Maldives cabinet rehearses underwater meeting

COLOMBO: Ministers in the Maldives dived in their final rehearsal today ahead of an underwater cabinet meeting this weekend aimed at drawing attention to the dangers of global warming for the island nation.

Wearing full scuba gear, they held two practice dive sessions at a depth of 20 feet near Girifushi island, 25 minutes by speed boat from the capital Male, event coordinator Aminath Shauna said.

“All arrangements are now

in place and we are fully prepared to have tomorrow’s cabinet

meeting underwater,” Shauna told AFP by telephone.

She said the ministers would sign their wet suits which would then be auctioned on the website due to be launched tomorrow, to raise money for coral reef protection in the archipelago nation.

“We had two very successful

dive sessions today and all are

looking forward to the half an hour underwater cabinet meeting tomorrow,” she said.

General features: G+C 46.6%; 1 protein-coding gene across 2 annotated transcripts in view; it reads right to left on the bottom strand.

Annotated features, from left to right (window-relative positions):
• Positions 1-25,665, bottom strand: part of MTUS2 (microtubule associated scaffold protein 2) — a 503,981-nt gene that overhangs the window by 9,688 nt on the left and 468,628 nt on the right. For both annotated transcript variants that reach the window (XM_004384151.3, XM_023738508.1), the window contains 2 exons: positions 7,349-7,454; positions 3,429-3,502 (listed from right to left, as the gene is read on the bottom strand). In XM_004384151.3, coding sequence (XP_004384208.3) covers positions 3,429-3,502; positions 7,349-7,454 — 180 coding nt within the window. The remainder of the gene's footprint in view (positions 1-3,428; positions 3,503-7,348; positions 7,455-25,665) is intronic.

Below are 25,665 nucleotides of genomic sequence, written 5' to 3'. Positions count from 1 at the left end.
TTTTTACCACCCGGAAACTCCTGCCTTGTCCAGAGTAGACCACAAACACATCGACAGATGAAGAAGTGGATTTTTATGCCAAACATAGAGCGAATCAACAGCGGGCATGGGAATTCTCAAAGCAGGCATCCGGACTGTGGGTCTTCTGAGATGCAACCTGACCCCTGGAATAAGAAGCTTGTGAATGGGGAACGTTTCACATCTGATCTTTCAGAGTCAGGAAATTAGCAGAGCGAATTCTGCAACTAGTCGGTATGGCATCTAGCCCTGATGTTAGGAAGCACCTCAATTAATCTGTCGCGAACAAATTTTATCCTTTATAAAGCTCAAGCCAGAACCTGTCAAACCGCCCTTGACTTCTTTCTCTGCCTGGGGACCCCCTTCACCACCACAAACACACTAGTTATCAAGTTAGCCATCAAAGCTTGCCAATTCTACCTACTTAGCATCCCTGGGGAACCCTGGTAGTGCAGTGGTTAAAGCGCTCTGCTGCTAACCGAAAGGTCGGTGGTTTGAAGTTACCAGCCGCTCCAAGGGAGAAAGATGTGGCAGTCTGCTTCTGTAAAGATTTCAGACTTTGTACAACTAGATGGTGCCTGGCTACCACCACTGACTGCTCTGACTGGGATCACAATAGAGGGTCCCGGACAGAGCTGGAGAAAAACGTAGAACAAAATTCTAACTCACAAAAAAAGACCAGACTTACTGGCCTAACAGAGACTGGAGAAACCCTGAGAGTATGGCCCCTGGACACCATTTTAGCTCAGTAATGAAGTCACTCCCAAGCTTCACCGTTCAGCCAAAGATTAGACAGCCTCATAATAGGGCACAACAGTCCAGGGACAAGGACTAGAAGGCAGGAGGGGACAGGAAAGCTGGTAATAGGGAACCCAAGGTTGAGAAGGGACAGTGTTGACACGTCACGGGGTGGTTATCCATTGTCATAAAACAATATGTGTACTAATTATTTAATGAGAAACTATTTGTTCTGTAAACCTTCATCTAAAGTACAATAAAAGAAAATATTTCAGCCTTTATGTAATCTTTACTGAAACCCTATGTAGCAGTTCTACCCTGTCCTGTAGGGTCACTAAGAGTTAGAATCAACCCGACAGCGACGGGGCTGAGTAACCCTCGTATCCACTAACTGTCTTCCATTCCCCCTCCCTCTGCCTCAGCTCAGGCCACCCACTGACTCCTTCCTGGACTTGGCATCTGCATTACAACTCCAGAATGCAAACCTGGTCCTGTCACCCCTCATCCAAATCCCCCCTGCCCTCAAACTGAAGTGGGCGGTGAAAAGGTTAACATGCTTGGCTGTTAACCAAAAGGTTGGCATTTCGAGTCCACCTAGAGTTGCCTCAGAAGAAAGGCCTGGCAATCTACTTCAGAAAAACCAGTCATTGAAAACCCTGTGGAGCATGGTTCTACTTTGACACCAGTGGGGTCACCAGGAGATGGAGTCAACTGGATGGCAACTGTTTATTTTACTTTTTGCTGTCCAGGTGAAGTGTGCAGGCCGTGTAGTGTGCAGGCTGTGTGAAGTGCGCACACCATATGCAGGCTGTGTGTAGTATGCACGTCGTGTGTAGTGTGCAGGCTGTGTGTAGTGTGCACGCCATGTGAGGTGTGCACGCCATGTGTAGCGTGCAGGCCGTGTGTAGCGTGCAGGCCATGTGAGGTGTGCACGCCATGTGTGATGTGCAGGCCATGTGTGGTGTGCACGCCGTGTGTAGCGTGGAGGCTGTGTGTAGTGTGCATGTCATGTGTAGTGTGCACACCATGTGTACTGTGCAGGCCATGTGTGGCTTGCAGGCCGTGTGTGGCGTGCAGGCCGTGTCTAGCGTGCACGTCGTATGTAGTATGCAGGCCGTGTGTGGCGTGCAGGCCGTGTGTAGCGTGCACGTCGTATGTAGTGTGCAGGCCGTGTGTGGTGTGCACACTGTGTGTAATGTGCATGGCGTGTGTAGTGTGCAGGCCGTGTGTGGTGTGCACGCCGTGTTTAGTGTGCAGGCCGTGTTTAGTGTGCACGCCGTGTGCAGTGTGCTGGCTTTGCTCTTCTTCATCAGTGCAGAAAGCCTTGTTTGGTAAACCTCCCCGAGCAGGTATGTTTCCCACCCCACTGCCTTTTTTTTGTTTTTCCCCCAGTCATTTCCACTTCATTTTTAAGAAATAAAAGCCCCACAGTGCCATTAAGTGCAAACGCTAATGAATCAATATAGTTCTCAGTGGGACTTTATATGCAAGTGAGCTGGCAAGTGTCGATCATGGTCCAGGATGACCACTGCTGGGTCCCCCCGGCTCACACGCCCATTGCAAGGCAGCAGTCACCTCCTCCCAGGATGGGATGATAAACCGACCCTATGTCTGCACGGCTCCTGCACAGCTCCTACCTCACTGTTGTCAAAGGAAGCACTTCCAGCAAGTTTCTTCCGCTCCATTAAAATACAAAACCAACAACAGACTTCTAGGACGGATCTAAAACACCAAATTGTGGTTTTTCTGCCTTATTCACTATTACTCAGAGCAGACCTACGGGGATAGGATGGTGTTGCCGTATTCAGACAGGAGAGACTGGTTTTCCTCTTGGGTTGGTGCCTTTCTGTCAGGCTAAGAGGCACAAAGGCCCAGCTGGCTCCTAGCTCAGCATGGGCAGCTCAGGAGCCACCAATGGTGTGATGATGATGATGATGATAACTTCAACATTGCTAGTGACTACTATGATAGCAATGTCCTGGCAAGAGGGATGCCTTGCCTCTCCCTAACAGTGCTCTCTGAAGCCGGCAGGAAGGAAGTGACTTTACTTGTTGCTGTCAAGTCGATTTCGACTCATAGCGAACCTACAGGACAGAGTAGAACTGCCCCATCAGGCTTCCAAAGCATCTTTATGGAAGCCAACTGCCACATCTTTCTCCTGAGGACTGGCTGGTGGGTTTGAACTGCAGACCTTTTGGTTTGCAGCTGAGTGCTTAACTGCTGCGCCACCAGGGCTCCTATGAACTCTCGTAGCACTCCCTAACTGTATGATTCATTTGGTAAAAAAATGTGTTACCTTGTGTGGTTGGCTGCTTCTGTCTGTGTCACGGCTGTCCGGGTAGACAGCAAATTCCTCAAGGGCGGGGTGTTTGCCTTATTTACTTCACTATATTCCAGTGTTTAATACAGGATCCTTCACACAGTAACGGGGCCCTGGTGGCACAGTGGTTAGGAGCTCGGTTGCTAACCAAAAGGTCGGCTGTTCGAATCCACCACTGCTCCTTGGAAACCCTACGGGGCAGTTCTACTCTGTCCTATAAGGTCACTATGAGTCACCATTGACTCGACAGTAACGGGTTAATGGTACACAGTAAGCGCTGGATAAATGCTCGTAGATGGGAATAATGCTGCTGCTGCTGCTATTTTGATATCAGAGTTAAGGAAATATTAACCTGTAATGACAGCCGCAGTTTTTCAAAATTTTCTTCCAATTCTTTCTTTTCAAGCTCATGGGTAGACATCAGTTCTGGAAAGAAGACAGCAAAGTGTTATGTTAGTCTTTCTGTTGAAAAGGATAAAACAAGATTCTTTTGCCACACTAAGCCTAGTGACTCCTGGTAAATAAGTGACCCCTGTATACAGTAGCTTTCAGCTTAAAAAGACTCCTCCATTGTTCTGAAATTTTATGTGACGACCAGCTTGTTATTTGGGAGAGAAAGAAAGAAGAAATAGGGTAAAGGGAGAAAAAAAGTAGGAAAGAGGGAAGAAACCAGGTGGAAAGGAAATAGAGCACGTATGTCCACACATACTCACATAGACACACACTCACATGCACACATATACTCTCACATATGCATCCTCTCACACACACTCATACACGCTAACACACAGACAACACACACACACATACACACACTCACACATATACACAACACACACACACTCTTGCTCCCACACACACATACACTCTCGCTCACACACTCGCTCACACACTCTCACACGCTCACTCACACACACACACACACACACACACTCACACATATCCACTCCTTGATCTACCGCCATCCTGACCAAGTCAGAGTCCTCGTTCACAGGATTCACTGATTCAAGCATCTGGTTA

The government has arranged a horseshoe-shaped table at the bottom of the sea for ministers to hold Saturday’s meeting during which they will communicate using white boards and hand signals.

The Divers Association of Maldives (DAM) said the ministers, who had trained over the past two months, felt confident about the unprecedented meeting.

“The ministers are fairly comfortable in the water particularly

given that they’ve just started

diving,” said Zoona Naseem, president of DAM.

From the 14-member cabinet, three ministers will not take part

in the dive, officials said, adding that two of them had medical

conditions while the other was away in Europe.

The underwater meeting chaired by President Mohamed Nasheed, 42, will be attended by his deputy, Mohamed Waheed, the 11 ministers and the cabinet secretary. The military will deploy expert divers to protect the politicians.

The Maldives, located south west of Sri Lanka, has become a vocal campaigner in the battle to halt rising sea levels.

In 2007, the UN’s Intergovernmental Panel on Climate Change warned that a rise in sea levels of

7 to 24 inches by 2100 would

be enough to make the country

virtually uninhabitable.

More than 80 percent of the country’s land, composed of coral islands scattered some 850 kilometres across the equator, is less than 3.3 feet above sea level.